Disarming the Bacterial Enemy Offers a New Approach to Enteric Infection Control
Leading researchers shared their insights into antivirulence therapy, a new approach for controlling livestock enteric infections, during an Amlan sponsored symposium.
Source: O Presente Rural, EDIÇÃO DE QUARTA-FEIRA , 13 DE FEVEREIRO DE 2019
Access to novel therapies that control diseases caused by antibiotic-resistant bacteria is a major challenge facing veterinary professionals and livestock producers. One emerging alternative approach to controlling intestinal diseases caused by bacteria appears particularly promising: antivirulence therapy.
Poultry professionals from industry and academia recently had the opportunity to learn about this new approach to fighting bacterial diseases such as necrotic enteritis caused by Clostridium perfringens and the research investigations supporting it. Amlan International, a leader in developing advanced solutions that enhance intestinal health and productivity in livestock, hosted leading experts in antivirulence therapy during a special symposium at the 2018 Poultry Science Association’s Latin American Scientific Conference in Sao Paulo, Brazil.
“An antivirulence approach to controlling and even preventing bacterial diseases is a significant paradigm shift in the post-antibiotic-growth-promoter era,” said Hongyu Xue, MD, PhD, Director of Life Sciences for Amlan International. “The symposium highlighted the significance of this new concept and was designed to increase awareness for the topic among animal health practitioners, which it did.”
What is antivirulence therapy?
Tom Defoirdt, PhD, a leading microbiology researcher with the University of Ghent and one of the symposium speakers, explained that bacteria produce or express a variety of molecules, known as virulence factors, which help them colonize the host animal’s gut and damage the intestinal epithelial cells. These factors range from fiber-like structures that enable bacterial attachment to host cells to toxins that can inhibit protein synthesis, damage cell membranes or activate immune responses. These virulence factors are essential for infection to occur. But if bacteria are prevented from producing virulence factors or the expressed factors are neutralized, the bacteria cannot cause infection. Consequently, antivirulence therapies offer an important alternative strategy for controlling bacterial diseases.
Dion Lepp, PhD, a biologist with the Agriculture and Agri-Food Canada, Guelph Research and Development Center, and symposium speaker told attendees that unlike traditional antibiotics which kill or inhibit bacteria and can lead to drug resistance, antivirulence therapies interfere with bacterial virulence mechanisms without placing selective pressures that are associated with traditional antibiotics. For a number of disease-causing bacteria, quorum sensing plays a key role in regulating virulence and therefore offers a potential intervention point for antivirulence therapies.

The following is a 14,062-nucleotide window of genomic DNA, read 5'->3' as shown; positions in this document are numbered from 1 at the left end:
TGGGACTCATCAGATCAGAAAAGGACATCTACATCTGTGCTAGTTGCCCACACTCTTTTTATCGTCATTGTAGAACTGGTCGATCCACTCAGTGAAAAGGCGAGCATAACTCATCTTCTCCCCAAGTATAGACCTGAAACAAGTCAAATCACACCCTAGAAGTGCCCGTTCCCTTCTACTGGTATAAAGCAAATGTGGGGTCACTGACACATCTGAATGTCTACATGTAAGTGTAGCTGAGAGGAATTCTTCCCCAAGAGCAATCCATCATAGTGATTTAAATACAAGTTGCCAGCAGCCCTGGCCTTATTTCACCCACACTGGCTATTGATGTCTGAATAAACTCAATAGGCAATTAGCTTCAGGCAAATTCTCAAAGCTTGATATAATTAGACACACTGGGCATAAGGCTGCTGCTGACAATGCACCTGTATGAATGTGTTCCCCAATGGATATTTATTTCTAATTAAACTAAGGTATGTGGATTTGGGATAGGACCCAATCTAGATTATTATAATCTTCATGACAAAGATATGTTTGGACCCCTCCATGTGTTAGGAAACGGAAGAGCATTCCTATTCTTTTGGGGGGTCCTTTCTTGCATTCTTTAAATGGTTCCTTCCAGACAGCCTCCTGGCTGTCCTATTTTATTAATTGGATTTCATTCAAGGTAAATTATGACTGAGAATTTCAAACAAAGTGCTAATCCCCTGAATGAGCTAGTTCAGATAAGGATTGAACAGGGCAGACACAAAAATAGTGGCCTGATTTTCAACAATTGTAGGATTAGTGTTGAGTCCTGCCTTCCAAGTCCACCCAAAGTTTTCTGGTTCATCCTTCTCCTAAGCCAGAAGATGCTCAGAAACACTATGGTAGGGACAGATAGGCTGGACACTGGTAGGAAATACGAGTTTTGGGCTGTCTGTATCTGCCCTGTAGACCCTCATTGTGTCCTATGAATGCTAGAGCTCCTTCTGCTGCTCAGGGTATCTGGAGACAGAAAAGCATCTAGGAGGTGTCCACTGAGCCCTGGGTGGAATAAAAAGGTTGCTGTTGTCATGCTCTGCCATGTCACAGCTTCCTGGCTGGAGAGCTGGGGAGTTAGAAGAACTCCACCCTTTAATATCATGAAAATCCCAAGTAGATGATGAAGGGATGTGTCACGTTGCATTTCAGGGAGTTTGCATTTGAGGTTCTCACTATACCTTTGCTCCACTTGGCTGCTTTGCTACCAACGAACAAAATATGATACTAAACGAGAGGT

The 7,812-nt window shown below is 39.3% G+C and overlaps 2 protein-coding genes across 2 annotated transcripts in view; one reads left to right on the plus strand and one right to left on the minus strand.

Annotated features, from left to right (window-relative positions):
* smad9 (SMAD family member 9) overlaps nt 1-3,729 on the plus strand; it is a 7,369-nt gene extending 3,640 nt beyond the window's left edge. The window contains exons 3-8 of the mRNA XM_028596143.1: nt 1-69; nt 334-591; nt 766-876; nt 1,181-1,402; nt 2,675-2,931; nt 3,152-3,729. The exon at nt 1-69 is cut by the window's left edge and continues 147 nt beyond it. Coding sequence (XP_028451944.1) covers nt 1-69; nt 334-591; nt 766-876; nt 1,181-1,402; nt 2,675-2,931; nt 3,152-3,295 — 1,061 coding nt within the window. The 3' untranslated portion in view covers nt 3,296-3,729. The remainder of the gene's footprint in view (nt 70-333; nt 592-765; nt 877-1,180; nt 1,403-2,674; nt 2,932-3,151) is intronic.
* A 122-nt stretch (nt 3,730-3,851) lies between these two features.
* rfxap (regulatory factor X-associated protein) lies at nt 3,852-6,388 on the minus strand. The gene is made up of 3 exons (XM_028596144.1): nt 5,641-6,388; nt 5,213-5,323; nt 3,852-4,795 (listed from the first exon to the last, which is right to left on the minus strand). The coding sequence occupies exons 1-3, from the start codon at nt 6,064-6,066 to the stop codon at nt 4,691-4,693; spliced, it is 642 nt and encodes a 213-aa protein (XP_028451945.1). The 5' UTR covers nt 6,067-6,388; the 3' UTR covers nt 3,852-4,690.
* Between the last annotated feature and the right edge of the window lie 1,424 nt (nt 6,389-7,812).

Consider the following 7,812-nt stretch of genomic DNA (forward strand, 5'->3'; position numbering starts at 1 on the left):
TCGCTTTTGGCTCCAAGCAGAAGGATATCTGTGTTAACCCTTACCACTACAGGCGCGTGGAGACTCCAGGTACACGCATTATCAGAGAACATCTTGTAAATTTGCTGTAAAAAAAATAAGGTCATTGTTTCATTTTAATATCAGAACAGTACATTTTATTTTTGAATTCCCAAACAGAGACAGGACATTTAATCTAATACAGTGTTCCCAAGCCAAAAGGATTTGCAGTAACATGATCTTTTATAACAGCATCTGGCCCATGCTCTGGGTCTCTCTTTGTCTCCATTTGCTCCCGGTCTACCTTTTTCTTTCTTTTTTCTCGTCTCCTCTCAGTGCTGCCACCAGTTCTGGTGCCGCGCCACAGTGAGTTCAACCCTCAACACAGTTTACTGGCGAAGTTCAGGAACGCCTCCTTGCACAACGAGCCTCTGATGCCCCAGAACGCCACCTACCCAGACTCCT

An economic and disease challenge for poultry producers
For decades, growth-promoting antibiotics have been routinely used in commercial poultry feed to control necrotic enteritis caused by C. perfringens and ensure bird performance. However, in those countries where antibiotic growth promoters have been reduced or phased out, necrotic enteritis has reemerged as a significant problem. On average, necrotic enteritis is estimated to cost producers US$0.05 to US$0.063 per bird.
Technology that leverages an antivirulence approach to minimizing enteric disease is available to poultry producers now. Dr. Xue shared findings from recent studies conducted at Amlan’s Innovation Center that showed a unique activated enterosorbent mineral, Calibrin®-Z, can adsorb and degrade chemical signals (i.e., quorum sensing molecules) used by bacteria to communicate with each other. Further, Amlan’s scientists generated multiple lines of evidence demonstrating this sorbent mineral can neutralize a diverse repertoire of secreted or surface-exposed virulence factors that compromise bird intestinal health and productivity.
“Often the key challenge is an inherent narrow spectrum of activity for the target bacteria,” Dr. Xue said. “But our adsorbent mineral has a broad spectrum of activity, so it can be used to target a large number of antivirulence factors. We’re really excited about the possibilities.”
At a time when poultry producers are looking for alternatives to antibiotics to help maintain the health of their flocks, feed additives that target bacterial virulence factors can be a valuable tool for promoting animal health. Livestock producers can look forward to new innovative products backed by research from Amlan International.
An example of antivirulence therapy in action. Bacteria release autoinducers (quorum sensing signal molecules) into their immediate environment to monitor changes in population density and to “talk” to each other during quorum sensing. Calibrin-Z, a unique activated mineral available from Amlan International, has been shown to adsorb and degrade these signal molecules, disrupting quorum sensing and, ultimately, bacterial virulence
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